Arifolia Hemionitis is the scientific name used for this stunning plant that is most commonly known as the heartleaf plant or tongue fern.
This plant was first found in 1859 and is a Southeast Asian native. The Arifolia Hemionitis is an epiphyte plant, which means it grows on trees without soil, and it is considered a delicate dwarf fern.
Other than it being known for its heart-shaped leaves, this fern has a unique feature that makes it stand out as compared to others.
The leaves of Arifolia Hemionitis are attached to a stem that is black in color and is almost string-like. Compared to other ferns, the Arifolia Hemionitis leaves grows into a matured form.
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Arifolia Hemionitis Plant Care
To grow your Arifolia Hemionitis well, you need to provide it with high humidity levels between 60-80 percent. Keep your plant in well-draining soil, but also one that has a high moisture-retaining ability. Soil with perlite, peat, and potting soil works best. The ideal temperature range for this plant is 68-85°F (20-29°C).
Arifolia Hemionitis is an epiphytic plant that can grow without soil. But when grown indoors, this plant needs soil to get its nutrients.
Any plant that has been grown out of its habitat always needs extra nutrients to survive, and the same applies to Arifolia Hemionitis.
Soil that’s rich in nutrients and is well-draining is the best option for Arifolia Hemionitis.
You can buy pre-made mixes for tropical plants from stores, or you can make your own mix. To make your own mix, you need to add equal parts of perlite, peat, and potting soil.
Arifolia Hemionitis loves to live in soil that is always moist but not wet. Usually, this plant needs more water when it’s brought into its new home.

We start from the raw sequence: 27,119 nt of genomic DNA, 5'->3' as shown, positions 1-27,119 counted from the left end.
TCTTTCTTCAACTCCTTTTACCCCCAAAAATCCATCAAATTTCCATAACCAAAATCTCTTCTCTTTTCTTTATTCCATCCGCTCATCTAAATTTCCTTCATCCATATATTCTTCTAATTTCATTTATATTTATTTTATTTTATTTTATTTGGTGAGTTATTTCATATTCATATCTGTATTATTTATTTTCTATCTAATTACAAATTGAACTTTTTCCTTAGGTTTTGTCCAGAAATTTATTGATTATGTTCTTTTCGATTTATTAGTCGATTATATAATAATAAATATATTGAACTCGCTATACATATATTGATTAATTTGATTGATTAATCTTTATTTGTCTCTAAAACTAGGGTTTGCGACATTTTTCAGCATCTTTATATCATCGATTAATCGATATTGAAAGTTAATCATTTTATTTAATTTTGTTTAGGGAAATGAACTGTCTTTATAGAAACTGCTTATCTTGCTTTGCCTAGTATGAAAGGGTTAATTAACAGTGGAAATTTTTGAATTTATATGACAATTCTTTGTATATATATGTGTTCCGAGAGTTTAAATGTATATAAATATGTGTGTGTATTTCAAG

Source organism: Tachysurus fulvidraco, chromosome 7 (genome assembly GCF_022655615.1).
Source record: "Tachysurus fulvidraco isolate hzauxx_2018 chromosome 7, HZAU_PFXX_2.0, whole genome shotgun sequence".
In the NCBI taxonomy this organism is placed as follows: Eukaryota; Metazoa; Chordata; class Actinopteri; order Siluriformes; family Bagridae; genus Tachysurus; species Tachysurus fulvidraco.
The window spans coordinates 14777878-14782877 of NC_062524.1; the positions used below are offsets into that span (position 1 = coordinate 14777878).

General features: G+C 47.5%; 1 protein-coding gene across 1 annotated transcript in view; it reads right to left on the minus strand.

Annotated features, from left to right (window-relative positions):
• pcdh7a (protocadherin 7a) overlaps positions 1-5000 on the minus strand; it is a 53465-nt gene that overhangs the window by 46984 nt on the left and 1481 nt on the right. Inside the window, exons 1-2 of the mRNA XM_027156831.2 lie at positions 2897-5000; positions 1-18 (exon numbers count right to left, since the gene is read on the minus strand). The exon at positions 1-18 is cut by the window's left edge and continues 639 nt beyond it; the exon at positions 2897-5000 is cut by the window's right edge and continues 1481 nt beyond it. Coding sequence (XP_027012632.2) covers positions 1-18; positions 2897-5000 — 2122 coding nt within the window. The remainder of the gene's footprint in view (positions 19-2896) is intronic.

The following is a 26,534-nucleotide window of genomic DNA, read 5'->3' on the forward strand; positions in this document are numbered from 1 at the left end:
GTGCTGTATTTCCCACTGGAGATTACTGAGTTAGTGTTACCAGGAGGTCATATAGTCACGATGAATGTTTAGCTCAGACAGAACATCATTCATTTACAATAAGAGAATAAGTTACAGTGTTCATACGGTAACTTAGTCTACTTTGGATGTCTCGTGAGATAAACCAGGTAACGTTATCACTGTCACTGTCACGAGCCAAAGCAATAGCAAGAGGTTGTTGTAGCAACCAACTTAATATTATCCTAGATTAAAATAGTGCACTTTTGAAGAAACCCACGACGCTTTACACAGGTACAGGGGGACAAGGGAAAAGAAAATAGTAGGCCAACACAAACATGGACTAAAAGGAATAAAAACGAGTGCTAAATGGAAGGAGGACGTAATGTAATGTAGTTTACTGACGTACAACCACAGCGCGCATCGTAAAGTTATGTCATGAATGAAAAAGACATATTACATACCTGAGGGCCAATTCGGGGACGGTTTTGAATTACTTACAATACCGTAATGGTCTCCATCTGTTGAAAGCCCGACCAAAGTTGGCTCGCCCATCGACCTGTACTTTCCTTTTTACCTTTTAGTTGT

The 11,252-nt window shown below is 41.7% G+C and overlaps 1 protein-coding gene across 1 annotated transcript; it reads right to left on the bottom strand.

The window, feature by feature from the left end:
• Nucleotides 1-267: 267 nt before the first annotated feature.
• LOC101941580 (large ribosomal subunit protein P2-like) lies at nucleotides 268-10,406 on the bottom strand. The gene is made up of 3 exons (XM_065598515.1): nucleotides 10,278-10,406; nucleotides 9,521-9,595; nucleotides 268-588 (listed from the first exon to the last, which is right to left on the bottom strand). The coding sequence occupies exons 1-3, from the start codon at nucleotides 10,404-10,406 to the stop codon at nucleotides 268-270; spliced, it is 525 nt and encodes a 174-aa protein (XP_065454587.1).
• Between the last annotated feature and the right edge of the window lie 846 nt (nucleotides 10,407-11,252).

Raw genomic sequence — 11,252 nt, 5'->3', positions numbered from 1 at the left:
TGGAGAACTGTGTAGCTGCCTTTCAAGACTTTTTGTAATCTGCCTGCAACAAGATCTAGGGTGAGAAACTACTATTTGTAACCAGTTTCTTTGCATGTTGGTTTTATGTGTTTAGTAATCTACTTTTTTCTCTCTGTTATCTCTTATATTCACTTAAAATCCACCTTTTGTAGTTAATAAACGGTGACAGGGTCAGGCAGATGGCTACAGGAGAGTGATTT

The leaves on this plant end up curling fast if it is over-watered. To avoid over-watering your Arifolia Hemionitis, make sure that the top 2 inches of the soil are dry before watering again.
Overwatering can kill your Arifolia Hemionitis fairly quickly; thus, always avoid over-watering.
Adding a layer of sphagnum moss on the top of the soil can help your Arifolia Hemionitis retain moisture.
Even though Arifolia Hemionitis loves moisture, it is still more susceptible to root rot due to the shallow root system.
This is why you should never let it sit in a puddle of water.
In its natural habitat, Arifolia Hemionitis will usually grow under the shade of a tree, and this means they get filtered light. This is why even when potted, these plants prefer to live under indirect light.
If your Arifolia Hemionitis is being placed inside of a terrarium, providing direct light from artificial light will be enough since everything is controlled.
But if your plant is not being kept in a glass dome, then your leaves will start to shrink if it is provided with direct sunlight.
The leaves on Arifolia Hemionitis die extremely fast if too much sunlight is provided.
Arifolia Hemionitis is sensitive to temperature changes. It likes to remain in warm environments; thus, you should place your plant in temperatures above 60°F (15°C). The ideal temperature range is 68-85°F (20-29°C).